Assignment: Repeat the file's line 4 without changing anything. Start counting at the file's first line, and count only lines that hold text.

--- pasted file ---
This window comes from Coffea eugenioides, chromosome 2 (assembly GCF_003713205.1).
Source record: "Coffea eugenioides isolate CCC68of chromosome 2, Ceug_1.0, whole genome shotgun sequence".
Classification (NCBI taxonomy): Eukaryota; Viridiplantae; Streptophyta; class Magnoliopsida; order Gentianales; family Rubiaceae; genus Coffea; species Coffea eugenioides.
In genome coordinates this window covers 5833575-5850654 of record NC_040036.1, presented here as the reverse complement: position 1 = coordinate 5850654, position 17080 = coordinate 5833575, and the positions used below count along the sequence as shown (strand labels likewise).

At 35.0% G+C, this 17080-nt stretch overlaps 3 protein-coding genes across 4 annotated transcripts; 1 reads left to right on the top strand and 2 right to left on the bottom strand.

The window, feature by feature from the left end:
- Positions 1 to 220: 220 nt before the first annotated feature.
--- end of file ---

In genome coordinates this window covers 5833575-5850654 of record NC_040036.1, presented here as the reverse complement: position 1 = coordinate 5850654, position 17080 = coordinate 5833575, and the positions used below count along the sequence as shown (strand labels likewise).